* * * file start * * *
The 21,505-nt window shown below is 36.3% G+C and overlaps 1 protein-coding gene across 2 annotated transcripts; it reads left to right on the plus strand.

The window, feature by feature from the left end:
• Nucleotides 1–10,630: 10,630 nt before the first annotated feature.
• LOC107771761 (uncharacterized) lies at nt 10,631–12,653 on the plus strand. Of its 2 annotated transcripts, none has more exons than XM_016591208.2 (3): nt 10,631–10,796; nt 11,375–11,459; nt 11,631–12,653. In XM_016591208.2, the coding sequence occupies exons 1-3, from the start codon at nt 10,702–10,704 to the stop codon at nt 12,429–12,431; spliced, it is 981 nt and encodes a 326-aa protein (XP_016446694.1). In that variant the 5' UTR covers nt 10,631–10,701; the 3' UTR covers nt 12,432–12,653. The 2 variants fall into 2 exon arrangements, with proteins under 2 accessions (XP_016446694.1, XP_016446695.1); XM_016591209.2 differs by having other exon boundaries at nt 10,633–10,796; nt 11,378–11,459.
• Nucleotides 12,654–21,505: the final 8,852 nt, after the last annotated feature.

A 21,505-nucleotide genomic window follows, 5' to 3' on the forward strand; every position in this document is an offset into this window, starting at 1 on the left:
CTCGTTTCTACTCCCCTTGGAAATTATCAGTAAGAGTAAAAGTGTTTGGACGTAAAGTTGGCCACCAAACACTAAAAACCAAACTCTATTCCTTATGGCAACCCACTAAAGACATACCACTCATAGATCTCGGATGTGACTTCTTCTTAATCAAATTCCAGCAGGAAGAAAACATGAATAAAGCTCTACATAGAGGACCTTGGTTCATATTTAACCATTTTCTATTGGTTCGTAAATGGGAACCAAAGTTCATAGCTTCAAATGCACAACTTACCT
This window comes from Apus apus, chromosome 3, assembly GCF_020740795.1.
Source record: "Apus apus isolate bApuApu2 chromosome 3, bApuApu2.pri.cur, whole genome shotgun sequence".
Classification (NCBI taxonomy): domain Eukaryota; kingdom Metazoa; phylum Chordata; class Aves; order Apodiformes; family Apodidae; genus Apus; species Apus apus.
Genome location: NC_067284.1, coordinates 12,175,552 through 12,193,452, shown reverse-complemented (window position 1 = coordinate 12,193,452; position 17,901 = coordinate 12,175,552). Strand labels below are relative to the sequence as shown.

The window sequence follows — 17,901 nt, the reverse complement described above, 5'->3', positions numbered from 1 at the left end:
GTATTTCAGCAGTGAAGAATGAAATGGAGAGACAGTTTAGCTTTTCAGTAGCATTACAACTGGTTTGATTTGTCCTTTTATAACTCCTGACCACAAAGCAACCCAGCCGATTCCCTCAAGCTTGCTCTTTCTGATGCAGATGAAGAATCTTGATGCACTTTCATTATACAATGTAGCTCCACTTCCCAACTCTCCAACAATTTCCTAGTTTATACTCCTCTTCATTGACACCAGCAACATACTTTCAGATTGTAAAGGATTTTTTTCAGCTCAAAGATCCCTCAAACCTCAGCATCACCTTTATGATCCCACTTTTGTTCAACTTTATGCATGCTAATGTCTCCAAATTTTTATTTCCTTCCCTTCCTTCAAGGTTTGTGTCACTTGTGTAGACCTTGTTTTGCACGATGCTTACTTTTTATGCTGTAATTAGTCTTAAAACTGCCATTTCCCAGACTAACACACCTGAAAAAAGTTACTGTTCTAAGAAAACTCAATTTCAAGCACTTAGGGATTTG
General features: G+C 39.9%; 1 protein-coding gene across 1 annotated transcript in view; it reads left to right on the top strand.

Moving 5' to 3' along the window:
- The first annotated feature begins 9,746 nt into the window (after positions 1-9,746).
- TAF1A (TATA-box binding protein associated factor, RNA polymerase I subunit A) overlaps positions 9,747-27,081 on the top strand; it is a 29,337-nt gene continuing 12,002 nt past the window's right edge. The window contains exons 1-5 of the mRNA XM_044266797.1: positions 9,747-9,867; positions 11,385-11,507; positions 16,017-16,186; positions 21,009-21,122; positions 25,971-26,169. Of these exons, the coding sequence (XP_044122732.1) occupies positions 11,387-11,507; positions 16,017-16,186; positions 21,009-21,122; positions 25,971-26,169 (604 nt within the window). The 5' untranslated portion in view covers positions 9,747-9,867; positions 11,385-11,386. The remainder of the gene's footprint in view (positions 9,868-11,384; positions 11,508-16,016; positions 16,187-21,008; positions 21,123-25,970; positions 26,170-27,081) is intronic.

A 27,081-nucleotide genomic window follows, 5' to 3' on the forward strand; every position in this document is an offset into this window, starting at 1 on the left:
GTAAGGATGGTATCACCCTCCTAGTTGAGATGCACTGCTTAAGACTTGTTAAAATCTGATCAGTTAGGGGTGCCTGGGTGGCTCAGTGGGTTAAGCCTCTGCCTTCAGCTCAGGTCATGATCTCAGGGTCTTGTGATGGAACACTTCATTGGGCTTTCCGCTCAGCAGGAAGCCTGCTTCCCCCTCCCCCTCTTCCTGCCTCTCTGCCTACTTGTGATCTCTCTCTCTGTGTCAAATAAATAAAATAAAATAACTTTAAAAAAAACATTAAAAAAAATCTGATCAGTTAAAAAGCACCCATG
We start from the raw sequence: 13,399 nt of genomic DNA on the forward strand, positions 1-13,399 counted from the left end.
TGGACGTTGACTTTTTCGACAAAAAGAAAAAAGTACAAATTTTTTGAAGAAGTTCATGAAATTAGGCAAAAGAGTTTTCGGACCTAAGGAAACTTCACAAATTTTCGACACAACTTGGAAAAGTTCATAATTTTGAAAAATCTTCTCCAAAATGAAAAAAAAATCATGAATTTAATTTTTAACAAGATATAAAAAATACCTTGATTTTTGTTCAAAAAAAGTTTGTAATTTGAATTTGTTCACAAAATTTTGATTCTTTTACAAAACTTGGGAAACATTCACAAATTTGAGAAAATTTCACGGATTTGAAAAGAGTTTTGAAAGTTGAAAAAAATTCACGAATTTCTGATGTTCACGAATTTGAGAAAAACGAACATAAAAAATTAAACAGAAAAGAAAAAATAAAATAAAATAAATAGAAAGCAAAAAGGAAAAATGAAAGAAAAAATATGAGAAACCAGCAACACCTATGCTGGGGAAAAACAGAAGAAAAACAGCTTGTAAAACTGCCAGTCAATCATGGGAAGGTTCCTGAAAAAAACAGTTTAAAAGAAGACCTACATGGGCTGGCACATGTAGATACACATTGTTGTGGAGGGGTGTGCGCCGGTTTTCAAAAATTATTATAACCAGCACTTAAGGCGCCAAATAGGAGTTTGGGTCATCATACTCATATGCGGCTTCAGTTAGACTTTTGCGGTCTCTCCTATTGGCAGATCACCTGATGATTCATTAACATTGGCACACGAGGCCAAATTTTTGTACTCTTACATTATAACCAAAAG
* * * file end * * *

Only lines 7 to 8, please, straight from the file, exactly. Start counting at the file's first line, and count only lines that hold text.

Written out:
CTCGTTTCTACTCCCCTTGGAAATTATCAGTAAGAGTAAAAGTGTTTGGACGTAAAGTTGGCCACCAAACACTAAAAACCAAACTCTATTCCTTATGGCAACCCACTAAAGACATACCACTCATAGATCTCGGATGTGACTTCTTCTTAATCAAATTCCAGCAGGAAGAAAACATGAATAAAGCTCTACATAGAGGACCTTGGTTCATATTTAACCATTTTCTATTGGTTCGTAAATGGGAACCAAAGTTCATAGCTTCAAATGCACAACTTACCT
This window comes from Apus apus, chromosome 3, assembly GCF_020740795.1.